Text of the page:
As a Christ-follower intensely concerned with the things of God, I see other values in Malick’s work as well. Constant attention is given to creation, the natural world: animals, insects, trees, rivers, landscapes, mountains, beaches, and people—these are all sanctified, touched by the hand of God. Malick loves to show us people who live simply, who lack pretension, bitterness and greed, as the native people of The New World or the Melanesian islanders of The Thin Red Line. However, his vision of earth also rightly acknowledges the ugliness within creation, the result of human sin. In The Thin Red Line, Malick provides the clearest allusion to sin’s effect on the whole of creation. Paraphrasing Augustine’s Confessions, the narrator asks, “This great evil… where’s it come from? How’d it steal into the world? What seed, what root did it grow from? Who’s doing this? Who’s killing us? Robbing us of life and light; mocking us with the sight of what we might have known. Does our ruin benefit the earth? Does it help the grass to grow and the sun to shine? Is this darkness in you too? Have you passed through this night?”

The narrator asks this question in the midst of a chaotic village battle between American and Japanese soldiers on the island of Guadalcanal. In the scene, one side can hardly be distinguished from the other. It’s a scene of humanity caught up in a vast whirlpool of its own destruction. When the narrator asks the question, “Who’s killing us?” the intended recipient of the question is left unclear, and I think intentionally so. Are we the audience being asked? Is he inquiring after God? By framing the question in this way, we participate in asking the question ourselves, directing it in several directions at once. This is the irresistible beauty and tragedy of Malick’s work.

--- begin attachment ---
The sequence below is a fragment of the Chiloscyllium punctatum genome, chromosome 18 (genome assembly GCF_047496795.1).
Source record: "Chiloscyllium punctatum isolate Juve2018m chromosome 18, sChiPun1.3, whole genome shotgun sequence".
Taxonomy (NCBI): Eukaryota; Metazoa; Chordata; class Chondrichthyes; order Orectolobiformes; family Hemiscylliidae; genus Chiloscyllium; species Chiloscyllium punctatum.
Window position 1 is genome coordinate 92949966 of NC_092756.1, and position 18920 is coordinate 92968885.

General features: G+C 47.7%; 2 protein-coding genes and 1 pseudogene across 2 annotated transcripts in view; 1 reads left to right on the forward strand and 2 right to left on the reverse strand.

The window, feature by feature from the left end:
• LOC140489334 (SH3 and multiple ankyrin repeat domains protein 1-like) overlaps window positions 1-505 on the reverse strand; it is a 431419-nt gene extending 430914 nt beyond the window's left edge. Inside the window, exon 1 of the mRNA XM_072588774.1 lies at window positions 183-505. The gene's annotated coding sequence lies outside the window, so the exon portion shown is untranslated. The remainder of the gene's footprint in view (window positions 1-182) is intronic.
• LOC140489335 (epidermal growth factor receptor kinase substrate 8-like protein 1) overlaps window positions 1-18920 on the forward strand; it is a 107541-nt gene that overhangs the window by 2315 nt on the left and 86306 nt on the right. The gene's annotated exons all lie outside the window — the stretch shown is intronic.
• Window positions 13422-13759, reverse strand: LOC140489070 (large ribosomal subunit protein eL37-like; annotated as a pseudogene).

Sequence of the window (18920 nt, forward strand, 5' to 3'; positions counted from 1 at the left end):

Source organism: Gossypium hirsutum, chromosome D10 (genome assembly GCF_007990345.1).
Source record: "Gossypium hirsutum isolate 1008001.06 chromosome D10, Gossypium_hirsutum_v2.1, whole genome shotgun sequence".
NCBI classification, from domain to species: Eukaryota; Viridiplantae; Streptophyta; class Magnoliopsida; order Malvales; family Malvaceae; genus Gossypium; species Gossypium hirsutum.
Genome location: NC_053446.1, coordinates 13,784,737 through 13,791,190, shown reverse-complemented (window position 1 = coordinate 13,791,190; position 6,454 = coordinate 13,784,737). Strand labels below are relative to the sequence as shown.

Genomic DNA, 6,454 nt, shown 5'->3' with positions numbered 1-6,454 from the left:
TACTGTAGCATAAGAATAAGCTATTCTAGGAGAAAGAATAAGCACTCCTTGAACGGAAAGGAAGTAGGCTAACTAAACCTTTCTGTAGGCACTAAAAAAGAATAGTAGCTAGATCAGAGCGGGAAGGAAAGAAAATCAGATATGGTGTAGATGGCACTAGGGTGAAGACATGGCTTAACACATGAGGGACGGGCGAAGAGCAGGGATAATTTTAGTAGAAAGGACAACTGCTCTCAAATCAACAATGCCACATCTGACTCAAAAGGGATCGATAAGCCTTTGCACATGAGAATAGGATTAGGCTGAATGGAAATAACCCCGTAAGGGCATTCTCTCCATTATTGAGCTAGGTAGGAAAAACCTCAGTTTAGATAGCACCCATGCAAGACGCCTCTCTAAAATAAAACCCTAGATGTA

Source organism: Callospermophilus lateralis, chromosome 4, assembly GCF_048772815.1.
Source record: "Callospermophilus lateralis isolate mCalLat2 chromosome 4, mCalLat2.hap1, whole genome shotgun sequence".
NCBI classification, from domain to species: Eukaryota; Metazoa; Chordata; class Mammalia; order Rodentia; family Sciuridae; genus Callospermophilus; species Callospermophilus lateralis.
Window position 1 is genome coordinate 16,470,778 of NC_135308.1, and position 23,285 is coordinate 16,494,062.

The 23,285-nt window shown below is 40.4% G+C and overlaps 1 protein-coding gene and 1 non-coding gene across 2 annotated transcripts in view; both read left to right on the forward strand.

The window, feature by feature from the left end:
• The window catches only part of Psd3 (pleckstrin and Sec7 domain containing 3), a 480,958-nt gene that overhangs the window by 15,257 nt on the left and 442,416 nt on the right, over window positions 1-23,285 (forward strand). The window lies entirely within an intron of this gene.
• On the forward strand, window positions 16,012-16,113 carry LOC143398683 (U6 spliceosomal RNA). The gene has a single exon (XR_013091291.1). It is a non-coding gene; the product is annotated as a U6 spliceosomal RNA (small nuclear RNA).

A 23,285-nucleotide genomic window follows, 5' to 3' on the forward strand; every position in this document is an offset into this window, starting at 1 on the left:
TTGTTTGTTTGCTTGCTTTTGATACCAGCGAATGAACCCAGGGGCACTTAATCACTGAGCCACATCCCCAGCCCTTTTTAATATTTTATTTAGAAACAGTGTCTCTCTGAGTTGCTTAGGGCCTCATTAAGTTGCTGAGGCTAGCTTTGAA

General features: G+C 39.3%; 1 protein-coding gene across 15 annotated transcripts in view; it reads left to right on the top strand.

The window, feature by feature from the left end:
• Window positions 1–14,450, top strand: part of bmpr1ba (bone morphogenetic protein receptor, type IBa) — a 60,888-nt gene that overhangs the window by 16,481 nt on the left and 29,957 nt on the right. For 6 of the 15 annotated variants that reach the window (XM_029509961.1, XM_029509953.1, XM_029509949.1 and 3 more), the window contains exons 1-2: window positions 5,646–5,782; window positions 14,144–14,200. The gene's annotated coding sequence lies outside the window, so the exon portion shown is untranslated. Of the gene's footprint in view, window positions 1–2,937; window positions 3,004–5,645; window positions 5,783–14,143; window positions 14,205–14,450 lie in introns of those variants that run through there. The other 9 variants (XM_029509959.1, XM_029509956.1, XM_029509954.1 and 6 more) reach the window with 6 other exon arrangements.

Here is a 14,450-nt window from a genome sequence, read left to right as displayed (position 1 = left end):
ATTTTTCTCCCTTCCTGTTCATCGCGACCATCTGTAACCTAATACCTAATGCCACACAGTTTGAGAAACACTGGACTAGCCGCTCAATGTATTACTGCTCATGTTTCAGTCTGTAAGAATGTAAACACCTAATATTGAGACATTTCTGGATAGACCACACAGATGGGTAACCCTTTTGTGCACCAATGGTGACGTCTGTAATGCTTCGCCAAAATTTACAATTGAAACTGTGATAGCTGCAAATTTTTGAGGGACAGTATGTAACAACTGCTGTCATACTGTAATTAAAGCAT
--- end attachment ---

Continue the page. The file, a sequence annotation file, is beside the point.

That's it for this woefully inadequate reflection. I intend to write some more on the specifics of the individual films at a later time, but I hope this will suffice as a brief summary or overview for now. The most important thing to do now is watch these movies!